Kansas City Power & Light Co. announced June 1 plans to retire six generating units at the company’s Montrose, Lake Road CT and Sibley power plants.
"After considering many options, it is clear that retiring units at Montrose, Lake Road and Sibley is the most cost-effective way to meet our customers' energy needs as we continue to move to a more sustainable energy future," Great Plains Energy Inc. and KCP&L President and CEO Terry Bassham said in a news release.
The company said it will stop burning coal at Unit 2 and Unit 3 of its Montrose station in Henry County, Mo., by the end of 2018. The Montrose units have a combined capacity of 340 MW. One 97-MW gas-fired unit at the Lake Road station in Buchanan County, Mo., will be retired by the end of 2019. The company noted Lake Road's steam operations will not be affected. Units 1, 2 and 3 at the coal-fired Sibley station in Jackson County, Mo., totaling 463 MW of capacity, are scheduled for retirement by the end of 2018.
The factors that contributed toward these decisions included the age of the coal units, expected environmental compliance costs and the lack of near-term capacity need, according to the company. KCP&L plans to invest in the wind energy sector and last year committed to buy 500-MW additional of energy from 200-MW Osborn and 300-MW Rock Creek wind projects, increasing its renewable portfolio to more than 1,450 MW in 2017.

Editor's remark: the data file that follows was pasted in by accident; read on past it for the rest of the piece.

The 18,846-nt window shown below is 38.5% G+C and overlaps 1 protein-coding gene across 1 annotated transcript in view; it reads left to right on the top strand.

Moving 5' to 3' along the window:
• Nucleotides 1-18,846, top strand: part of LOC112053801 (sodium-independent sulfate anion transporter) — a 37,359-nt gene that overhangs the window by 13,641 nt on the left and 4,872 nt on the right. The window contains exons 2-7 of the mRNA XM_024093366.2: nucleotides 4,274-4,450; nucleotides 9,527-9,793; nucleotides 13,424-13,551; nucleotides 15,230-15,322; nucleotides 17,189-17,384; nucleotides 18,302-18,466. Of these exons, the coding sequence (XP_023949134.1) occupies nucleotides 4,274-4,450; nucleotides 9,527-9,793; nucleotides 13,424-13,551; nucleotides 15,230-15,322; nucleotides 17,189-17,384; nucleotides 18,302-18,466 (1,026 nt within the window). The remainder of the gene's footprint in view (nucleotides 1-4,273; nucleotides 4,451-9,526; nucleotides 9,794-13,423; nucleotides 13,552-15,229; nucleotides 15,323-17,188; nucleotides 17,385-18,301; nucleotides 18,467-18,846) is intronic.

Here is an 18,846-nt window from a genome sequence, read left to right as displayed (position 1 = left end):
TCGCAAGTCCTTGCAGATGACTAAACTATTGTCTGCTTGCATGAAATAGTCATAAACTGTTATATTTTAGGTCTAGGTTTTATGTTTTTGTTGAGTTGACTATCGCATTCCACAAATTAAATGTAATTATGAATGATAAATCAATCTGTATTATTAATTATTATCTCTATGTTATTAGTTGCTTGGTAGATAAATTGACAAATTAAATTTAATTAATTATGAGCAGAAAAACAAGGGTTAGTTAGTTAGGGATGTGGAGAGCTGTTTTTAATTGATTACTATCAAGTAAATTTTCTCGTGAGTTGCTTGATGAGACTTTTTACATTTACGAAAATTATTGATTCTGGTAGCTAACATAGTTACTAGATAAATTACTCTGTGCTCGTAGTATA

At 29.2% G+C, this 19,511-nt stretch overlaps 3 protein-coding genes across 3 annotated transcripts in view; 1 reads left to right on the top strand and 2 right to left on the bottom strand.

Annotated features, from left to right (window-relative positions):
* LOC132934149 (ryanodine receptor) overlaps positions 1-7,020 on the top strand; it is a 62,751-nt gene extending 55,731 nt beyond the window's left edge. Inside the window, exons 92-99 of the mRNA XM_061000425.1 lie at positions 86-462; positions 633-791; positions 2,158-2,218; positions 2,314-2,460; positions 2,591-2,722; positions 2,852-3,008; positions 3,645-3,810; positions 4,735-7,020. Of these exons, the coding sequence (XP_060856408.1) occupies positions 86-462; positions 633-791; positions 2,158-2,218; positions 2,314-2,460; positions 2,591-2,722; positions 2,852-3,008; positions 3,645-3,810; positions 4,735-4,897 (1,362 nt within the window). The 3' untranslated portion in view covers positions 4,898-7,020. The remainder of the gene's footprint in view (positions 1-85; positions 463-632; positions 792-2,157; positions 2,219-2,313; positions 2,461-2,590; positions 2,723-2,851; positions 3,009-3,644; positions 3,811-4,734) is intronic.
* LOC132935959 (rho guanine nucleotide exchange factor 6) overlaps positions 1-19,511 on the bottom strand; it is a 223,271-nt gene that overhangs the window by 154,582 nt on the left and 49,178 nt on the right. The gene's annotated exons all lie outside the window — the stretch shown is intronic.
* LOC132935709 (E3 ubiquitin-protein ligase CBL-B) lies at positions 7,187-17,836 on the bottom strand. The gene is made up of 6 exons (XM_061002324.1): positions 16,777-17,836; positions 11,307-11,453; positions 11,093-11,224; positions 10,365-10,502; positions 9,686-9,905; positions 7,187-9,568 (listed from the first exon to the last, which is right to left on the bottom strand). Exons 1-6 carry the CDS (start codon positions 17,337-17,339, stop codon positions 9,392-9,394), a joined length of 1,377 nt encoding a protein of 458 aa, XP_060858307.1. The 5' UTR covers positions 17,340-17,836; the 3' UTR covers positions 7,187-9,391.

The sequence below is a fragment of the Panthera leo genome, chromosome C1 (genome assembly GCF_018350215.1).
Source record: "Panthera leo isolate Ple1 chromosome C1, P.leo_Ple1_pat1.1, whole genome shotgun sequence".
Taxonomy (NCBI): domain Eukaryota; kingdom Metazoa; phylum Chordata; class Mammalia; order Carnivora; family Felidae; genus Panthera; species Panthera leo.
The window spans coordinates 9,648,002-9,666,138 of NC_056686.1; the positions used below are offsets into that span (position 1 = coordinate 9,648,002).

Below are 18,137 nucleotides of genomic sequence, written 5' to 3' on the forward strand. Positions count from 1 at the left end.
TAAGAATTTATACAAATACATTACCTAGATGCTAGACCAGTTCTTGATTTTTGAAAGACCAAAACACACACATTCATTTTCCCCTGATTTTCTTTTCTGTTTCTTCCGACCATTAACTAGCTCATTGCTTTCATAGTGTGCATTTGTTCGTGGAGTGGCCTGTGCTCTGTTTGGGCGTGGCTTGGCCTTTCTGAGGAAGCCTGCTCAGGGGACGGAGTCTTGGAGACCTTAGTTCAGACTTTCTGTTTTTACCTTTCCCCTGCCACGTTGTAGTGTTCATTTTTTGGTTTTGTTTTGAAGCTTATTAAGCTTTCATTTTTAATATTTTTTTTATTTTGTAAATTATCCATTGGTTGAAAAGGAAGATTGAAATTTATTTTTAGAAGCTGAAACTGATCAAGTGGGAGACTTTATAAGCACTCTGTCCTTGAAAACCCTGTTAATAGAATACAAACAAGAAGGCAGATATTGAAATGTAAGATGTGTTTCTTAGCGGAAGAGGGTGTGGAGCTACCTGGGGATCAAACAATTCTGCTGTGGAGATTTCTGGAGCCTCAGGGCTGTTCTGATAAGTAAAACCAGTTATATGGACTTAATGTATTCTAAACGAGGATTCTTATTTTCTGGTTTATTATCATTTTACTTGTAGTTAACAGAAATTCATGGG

The Great Plains subsidiary planned in 2015 to convert the plants to alternative fuel sources, just as the unit at Lake Road was switched to natural gas in 2016. But Great Plains said making "costly investments in the units does not make financial sense when compared to other generation sources."
According to SNL Energy data, the Montrose and Sibley plants were primarily supplied by Arch Coal Inc. subsidiary Thunder Basin Coal Co. in 2013, while the Lake Road facility received coal from Cloud Peak Energy Inc. subsidiary Antelope Coal LLC.
"By retiring these plants, KCP&L is taking another step forward in our plan to provide cleaner, cost effective energy to our customers," Bassham said.
KCP&L said the company will try to find job alternatives within the company for employees affected by the decision.